Supreme Court strikes down controversial law, upholding gaming's First Amendment rights

It’s been a long road, but at last there is closure in the so-called “violent videogames” case that has been raging for years. In November of last year the EMA (a group representing gaming politically) took the State of California all the way to the Supreme Court for a 2005 law that made it illegal to sell certain games deemed too violent to children. After arguments months ago, the highest court in the USA gave its ruling of 7-2 in favor of the EMA, finding the law unconstitutional.

The argument was authored by Justice Scalia, a famously conservative judge, saying:

“The most basic principle--that government lacks the power to restrict expression because of its message, ideas, subject matter, or content--is subject to a few limited exceptions for historically unprotected speech, such as obscenity, incitement, and fighting words. But a legislature cannot create new categories of unprotected speech simply by weighing the value of a particular category against its social costs and then punishing it if it fails the test… California’s effort to regulate violent video games is the latest episode in a long series of failed attempts to censor violent entertainment for minors… Even where the protection of children is the object, the constitutional limits on governmental action apply.”

So there you go, videogames are protected speech. Or if you want to look at it from a different angle, activist judges are out to destroy today’s youth. Won’t somebody think of the children?!? Seeing as how this is a gaming site, it’s hard not to take sides and view this as a victory for the medium, one that gives gaming similar validity to music and film, even if some see it as only a battle between greedy publishers out to sell questionable games to whomever they can no matter the moral cost. But what do some of the biggest dogs in this fight think?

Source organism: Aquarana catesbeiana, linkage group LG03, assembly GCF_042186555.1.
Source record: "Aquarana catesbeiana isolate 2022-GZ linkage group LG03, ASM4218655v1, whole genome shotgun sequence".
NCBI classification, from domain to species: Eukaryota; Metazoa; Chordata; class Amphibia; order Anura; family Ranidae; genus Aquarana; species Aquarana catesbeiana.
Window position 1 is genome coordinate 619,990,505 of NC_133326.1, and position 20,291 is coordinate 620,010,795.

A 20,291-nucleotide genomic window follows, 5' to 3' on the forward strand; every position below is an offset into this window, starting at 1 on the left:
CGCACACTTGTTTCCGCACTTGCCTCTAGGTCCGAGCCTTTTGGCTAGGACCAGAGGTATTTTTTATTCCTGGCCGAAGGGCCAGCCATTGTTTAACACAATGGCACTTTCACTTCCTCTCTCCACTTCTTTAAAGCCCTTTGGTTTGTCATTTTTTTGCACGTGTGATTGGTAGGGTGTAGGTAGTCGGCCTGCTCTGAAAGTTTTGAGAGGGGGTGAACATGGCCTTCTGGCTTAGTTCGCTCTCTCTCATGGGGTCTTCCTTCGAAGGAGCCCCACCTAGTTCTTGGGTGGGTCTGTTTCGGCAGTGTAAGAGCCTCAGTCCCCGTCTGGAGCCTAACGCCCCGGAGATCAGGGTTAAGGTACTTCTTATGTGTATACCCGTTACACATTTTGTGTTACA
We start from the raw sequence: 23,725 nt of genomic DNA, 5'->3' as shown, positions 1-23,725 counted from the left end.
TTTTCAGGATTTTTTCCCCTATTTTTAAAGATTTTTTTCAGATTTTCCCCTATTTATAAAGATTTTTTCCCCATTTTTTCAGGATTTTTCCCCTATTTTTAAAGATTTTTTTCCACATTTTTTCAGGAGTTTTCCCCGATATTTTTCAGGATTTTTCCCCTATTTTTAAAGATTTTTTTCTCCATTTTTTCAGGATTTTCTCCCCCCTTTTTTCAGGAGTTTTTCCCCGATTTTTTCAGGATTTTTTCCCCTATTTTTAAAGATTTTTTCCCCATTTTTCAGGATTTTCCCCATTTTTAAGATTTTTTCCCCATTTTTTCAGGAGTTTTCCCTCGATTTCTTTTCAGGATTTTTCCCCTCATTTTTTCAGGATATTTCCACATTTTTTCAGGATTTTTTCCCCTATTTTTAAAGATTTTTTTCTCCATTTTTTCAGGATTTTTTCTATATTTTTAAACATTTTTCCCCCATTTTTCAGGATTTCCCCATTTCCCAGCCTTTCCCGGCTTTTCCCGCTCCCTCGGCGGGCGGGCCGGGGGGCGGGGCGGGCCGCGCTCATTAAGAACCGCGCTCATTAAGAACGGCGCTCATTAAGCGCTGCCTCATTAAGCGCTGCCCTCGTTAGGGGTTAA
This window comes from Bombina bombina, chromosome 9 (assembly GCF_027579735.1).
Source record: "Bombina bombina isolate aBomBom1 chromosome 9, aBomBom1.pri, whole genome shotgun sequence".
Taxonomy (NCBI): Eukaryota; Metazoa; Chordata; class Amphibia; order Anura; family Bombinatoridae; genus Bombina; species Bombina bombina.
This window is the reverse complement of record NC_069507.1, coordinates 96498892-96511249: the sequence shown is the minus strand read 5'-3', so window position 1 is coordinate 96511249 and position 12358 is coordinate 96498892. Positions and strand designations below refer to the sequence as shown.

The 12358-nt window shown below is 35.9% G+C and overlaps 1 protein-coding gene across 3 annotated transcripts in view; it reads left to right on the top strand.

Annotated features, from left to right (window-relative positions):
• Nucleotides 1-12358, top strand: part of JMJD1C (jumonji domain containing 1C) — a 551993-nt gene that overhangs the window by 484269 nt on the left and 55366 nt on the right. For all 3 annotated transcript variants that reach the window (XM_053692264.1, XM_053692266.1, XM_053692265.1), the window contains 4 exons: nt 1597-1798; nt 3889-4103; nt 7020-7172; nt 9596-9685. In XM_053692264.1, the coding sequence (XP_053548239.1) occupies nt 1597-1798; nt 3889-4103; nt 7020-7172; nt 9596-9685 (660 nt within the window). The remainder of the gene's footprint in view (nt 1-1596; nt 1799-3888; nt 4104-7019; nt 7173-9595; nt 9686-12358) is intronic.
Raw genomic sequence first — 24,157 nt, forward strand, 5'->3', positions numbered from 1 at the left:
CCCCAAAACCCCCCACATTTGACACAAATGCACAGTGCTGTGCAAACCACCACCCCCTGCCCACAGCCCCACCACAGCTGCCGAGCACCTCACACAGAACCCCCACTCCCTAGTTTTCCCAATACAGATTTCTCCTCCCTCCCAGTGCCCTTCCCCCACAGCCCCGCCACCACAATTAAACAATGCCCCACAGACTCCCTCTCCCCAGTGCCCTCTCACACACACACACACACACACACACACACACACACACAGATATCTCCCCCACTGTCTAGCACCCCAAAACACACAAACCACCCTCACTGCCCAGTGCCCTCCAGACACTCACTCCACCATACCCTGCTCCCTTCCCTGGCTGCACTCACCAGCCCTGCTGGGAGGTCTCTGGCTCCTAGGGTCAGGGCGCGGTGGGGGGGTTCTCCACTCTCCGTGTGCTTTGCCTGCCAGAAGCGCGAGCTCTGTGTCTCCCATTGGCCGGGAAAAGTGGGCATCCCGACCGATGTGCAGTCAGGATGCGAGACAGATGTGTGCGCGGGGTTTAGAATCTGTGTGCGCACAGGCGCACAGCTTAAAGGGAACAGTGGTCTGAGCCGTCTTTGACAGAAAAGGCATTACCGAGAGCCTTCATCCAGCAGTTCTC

Above: The obligatory GTA screen that goes in any article about this subject

The ESA released an email celebrating the ruling, as this has been a very long battle for them. They said, “This is a historic and complete win for the First Amendment and the creative freedom of artists and storytellers everywhere. Today, the Supreme Court affirmed what we have always known – that free speech protections apply every bit as much to video games as they do to other forms of creative expression… It is time for elected officials to stop wasting time and public funds seeking unconstitutional restrictions on video games. Instead, we invite them to join with us to raise awareness and use of the highly effective tools that already exist to help that parents choose games suitable for their children.” Somebody’s feeling pretty proud of themselves.

On the other end of the spectrum is the PTC, a group famous for denouncing the evils of the media, be they pro wrestling or videogames (games about wrestling must drive them crazy). Obviously they were less than thrilled by the ruling. From their press release: “Sadly, today’s ruling proves the United States Supreme Court heard the video game industry loud and clear, but turned a deaf ear to concerned parents. The Court has provided children with a Constitutionally-protected end-run on parental authority.” It continued, “The carefully-worded California statute would not have interfered in any way with the rights of the creators of adult games or the adults who wish to buy them; and in fact, it would not interfere with parents who wanted to purchase such a game for their children. Rather, the measure only would have prevented an unaccompanied minor child from buying or renting the product… We will continue to use all the resources within our power to call out unscrupulous retailers. If the federal courts won’t stand for parents, then we hope the court of public opinion will.”

Above: We bet the PTC really hates this video

Only a fool would think today ends the violent games debate, but this is certainly a feather in the cap of the gaming world, as it sets a legal precedent that will be a hurdle for any future legislation. What do you think of all this? Did the Supreme Court make the right choice? Will this be the last law about gaming on which millions of dollars must be spent to defeat? Are children’s morals destroyed beyond recognition?

Jun 27, 2011


Mortal Kombat


  • Peloun - June 27, 2011 5:32 p.m.

    So. that means no more people saying bullshits about video games?
  • falcon4196 - June 27, 2011 5:44 p.m.

    1st Amendment, FTW! Parents, the tolls are out there to help you keep the wrong kind of games from your kids. All it takes is a little effort. Learn the rating system. Set the parental controls on your consoles. Its not that hard. Don't expect government to do the work for you
  • CoryM1134 - June 27, 2011 5:54 p.m.